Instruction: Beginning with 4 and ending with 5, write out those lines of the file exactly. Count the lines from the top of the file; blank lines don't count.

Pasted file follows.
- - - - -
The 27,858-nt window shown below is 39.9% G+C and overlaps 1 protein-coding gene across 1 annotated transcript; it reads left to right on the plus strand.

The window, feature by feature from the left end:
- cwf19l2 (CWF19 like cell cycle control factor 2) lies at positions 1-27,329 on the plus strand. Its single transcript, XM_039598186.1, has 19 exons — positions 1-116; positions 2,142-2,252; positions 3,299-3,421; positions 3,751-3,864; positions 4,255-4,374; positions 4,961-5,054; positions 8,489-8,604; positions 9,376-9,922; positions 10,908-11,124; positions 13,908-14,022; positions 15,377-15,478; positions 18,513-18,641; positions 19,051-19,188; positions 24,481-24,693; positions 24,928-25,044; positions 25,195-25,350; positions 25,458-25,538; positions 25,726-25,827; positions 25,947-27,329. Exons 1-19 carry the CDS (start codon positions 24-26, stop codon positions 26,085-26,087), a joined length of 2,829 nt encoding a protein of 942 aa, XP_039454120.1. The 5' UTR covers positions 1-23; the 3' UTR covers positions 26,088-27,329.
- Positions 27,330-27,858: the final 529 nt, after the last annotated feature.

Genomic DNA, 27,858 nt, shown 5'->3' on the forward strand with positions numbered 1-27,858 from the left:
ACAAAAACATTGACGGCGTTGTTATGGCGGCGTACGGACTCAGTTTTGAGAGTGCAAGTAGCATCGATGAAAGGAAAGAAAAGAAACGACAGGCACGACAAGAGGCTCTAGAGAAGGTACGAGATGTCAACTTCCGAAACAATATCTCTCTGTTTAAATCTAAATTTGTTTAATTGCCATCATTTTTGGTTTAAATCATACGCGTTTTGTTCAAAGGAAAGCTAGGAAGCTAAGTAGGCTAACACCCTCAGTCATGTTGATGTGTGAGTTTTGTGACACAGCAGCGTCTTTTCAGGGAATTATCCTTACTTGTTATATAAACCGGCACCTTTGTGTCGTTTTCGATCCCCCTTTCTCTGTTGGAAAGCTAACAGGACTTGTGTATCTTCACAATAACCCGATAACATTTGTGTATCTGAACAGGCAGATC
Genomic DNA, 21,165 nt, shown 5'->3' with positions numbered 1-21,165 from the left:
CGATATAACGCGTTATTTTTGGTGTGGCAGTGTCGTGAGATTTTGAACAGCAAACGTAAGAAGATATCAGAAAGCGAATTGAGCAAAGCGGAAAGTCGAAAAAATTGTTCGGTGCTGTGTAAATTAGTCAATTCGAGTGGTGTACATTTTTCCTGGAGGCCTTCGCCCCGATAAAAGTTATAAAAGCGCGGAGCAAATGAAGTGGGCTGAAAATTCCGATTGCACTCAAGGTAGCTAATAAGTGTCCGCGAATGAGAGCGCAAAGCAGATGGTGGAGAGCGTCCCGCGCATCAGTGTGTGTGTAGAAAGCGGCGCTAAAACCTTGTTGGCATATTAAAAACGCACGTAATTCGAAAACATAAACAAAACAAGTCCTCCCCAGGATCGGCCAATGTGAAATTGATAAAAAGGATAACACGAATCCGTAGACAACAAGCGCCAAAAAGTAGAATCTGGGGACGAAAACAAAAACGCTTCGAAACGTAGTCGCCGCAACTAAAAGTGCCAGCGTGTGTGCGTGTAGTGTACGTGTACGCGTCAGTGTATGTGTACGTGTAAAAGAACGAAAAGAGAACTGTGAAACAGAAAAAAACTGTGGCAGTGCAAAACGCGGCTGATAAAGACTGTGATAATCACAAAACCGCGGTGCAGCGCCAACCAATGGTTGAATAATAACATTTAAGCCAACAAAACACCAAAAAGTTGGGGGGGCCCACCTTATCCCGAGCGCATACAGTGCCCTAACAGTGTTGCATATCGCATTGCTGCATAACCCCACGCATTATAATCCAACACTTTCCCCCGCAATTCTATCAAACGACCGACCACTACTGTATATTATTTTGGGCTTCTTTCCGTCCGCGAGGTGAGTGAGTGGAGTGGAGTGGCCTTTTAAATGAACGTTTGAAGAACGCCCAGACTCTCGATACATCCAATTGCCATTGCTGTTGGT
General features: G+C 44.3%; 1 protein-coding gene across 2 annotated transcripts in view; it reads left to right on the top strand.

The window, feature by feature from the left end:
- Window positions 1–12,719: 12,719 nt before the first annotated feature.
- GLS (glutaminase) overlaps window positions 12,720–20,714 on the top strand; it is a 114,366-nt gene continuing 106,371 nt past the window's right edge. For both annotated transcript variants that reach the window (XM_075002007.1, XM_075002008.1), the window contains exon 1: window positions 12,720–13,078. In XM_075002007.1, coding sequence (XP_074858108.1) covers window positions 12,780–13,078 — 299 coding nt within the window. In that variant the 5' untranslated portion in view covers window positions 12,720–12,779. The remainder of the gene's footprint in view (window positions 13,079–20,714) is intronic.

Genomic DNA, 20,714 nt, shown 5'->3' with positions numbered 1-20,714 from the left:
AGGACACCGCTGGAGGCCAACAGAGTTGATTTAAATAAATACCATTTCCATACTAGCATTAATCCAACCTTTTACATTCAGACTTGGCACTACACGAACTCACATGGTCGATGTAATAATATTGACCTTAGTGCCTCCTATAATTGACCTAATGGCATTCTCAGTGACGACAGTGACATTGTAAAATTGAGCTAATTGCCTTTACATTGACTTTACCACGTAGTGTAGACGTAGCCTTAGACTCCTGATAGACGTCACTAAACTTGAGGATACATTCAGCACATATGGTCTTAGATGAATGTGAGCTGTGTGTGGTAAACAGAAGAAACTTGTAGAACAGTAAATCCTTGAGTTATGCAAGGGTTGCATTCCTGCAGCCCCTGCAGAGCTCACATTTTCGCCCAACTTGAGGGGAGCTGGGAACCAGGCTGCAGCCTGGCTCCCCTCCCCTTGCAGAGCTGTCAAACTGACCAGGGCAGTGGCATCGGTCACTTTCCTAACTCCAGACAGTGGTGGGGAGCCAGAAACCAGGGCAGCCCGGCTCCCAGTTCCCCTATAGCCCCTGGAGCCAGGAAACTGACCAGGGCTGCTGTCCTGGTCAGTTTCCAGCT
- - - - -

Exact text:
- Positions 27,330-27,858: the final 529 nt, after the last annotated feature.

Genomic DNA, 27,858 nt, shown 5'->3' on the forward strand with positions numbered 1-27,858 from the left: